Priya Sharma drove more than 30 kilometres to get to an exclusive boutique in a teeming New Delhi residential district -- a women-only liquor store.
Inside a shopping mall, the store provides a safe environment for women to buy alcohol in a city where harassment and discrimination is a daily battle and many women fear going out at night.
Buying a bottle of wine or whisky on a Saturday night in the Indian capital has always been a fight for position inside a hot and cramped store, where customers -- mostly men -- scream orders at stressed-out staff.
"I have always avoided going into an alcohol store," said Sharma, whose name was changed so that her family would not know where she had been.
"I usually ask someone to get it for me," she told AFP inside the store with a sign on its glass door reading "Exclusively for ladies".
"Men judge when women buy and drink alcohol. I can't deny it," said a man who accompanied Sharma to the door. The store does let couples in but they are rare.
"That is why we specifically came to this store so that Priya can decide what she wants in an environment where she doesn’t feel uncomfortable."
The gang-rape and murder of a young woman on a Delhi bus in 2012 sparked weeks of protests and put the spotlight on the treatment of women in India.
Criminal law was toughened for offences against women and across India, while reserved seats for women on buses and metro trains have also become a common sight in cities.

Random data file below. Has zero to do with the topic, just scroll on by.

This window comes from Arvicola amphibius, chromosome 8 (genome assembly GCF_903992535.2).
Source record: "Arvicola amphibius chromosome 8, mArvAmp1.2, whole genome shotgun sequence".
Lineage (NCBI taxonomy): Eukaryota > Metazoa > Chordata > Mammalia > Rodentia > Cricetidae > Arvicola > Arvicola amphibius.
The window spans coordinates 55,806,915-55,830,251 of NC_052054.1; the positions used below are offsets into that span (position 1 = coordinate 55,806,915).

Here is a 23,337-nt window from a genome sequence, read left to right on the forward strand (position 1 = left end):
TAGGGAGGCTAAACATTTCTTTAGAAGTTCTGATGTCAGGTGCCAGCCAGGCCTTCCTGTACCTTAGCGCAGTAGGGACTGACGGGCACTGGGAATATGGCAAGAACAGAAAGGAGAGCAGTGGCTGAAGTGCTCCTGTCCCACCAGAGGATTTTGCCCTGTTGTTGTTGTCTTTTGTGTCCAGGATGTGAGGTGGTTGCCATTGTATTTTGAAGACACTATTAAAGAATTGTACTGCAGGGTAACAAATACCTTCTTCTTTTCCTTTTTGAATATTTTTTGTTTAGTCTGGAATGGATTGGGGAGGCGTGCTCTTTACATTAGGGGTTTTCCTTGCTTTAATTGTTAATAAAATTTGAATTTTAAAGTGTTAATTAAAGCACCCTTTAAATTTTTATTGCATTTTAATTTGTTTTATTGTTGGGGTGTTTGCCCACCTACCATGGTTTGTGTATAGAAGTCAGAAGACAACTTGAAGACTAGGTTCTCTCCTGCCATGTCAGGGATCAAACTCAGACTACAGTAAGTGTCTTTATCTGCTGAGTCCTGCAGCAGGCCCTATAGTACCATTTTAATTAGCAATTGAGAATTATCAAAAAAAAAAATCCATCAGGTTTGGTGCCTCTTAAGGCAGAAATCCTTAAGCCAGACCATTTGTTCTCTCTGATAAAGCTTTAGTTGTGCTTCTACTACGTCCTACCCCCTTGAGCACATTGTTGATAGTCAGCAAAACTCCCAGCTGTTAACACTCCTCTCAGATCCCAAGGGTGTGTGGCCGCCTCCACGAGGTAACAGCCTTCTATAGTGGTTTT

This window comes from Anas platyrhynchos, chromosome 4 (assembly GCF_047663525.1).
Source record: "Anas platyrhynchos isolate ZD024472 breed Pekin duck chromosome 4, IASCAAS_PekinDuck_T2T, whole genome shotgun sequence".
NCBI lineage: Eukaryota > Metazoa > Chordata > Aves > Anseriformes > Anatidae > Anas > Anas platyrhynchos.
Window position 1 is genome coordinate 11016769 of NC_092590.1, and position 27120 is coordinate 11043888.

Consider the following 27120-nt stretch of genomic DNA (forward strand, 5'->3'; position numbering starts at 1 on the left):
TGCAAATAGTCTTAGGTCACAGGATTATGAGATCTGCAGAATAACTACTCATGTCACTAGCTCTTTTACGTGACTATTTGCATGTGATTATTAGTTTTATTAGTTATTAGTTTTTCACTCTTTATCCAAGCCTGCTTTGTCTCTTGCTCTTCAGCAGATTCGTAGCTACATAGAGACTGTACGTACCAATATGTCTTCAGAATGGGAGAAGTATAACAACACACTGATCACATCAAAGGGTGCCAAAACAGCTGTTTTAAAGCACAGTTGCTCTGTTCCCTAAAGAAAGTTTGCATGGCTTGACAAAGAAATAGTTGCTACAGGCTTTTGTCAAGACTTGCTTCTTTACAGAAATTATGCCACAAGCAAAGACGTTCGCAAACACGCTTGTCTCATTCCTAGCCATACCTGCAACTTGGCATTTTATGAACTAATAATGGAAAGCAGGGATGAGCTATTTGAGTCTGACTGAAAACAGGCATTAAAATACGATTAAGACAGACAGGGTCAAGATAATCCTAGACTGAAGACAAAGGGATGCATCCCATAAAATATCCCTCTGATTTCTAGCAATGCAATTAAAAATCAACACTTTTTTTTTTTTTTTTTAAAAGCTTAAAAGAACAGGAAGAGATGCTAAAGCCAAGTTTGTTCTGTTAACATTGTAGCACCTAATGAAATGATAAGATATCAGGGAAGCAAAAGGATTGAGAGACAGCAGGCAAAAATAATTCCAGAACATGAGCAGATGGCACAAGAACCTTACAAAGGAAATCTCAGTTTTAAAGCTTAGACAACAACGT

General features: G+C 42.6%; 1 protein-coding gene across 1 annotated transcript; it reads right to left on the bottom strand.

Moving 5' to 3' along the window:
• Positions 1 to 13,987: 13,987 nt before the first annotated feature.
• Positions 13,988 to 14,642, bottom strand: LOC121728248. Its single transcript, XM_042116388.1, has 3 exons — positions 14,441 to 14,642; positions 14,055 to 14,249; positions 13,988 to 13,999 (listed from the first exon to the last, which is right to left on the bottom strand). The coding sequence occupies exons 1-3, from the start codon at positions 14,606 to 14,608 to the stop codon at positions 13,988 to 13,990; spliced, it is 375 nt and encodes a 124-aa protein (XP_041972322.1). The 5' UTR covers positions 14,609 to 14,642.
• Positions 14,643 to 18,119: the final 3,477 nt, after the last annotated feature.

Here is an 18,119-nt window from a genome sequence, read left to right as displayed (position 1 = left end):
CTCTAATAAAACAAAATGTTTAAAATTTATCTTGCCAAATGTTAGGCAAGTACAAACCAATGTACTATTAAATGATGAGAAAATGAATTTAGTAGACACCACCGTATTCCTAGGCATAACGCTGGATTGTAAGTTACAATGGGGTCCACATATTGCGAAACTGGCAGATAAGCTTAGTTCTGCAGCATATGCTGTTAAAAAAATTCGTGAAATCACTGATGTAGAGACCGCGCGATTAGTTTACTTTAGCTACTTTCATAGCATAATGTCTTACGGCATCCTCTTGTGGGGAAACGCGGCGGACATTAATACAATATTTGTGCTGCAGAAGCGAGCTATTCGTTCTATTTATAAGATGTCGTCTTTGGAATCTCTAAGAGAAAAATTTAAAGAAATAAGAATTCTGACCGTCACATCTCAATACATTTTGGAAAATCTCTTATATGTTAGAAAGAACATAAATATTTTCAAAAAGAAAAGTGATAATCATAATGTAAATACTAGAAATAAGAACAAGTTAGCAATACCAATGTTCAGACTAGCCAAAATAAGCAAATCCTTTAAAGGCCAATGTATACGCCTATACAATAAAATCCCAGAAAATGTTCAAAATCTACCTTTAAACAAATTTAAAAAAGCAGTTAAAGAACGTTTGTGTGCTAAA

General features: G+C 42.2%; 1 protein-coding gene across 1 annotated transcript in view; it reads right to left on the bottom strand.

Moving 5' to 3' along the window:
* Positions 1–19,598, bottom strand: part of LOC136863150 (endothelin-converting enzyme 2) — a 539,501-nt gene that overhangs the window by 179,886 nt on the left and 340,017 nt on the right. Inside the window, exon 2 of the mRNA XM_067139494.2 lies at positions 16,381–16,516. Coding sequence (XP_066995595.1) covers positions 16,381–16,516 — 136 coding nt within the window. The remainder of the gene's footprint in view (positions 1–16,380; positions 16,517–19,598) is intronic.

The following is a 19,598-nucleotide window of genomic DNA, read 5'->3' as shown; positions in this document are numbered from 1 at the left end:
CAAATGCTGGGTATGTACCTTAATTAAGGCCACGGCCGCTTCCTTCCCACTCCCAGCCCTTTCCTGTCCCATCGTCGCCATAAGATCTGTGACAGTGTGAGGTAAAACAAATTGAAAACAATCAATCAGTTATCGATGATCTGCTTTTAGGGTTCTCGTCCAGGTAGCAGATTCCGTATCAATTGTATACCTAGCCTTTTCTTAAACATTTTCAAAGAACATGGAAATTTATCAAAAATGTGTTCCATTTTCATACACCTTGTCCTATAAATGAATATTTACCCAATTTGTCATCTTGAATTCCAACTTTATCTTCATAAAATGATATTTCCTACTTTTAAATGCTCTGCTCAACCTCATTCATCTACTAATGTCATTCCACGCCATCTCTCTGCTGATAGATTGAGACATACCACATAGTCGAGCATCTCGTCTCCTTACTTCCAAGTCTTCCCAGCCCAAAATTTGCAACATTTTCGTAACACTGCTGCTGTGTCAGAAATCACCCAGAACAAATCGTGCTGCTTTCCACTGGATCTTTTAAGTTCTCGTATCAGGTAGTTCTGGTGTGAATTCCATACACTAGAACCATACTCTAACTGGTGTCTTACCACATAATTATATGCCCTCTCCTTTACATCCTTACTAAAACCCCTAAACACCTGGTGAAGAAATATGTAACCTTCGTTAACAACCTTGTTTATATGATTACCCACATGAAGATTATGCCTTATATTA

But women in New Delhi are still feeling the prying eyes at off-licences.
Anisha Saigal, 29, said a routine walk from a liquor store to her car or home was an invitation to judge her "moral code of conduct" in a way she had not faced in any other country.
"Even if nothing happens physically, the gaze that follows after women purchase alcohol is unsolicited and disturbing," she said.
Opened in 2015, the women-only store in eastern New Delhi is believed to be the first and only such shop in India.
"I have been in the business for a very long time and have seen women being uncomfortable at liquor stores," said Umesh Saxena, the manager of the store.
"I have had customers tell me they are glad they have this outlet where they don't have to worry."
The store sees higher sales in wine and vodka -- particular favourites among women.
"This is definitely an enabling environment for women to buy –- without fear -– whatever they want to drink,” said 50-year-old Mimi Choudhury.
Saxena's employees also believe the store plays an important role in the liquor business in the city of 20 million people.
Staff member Priyanka said she was glad she only has to talk to women.
"If I walk across to the store right across the corridor and buy anything, men will still stare. At least here, I know I’m safe," she told AFP.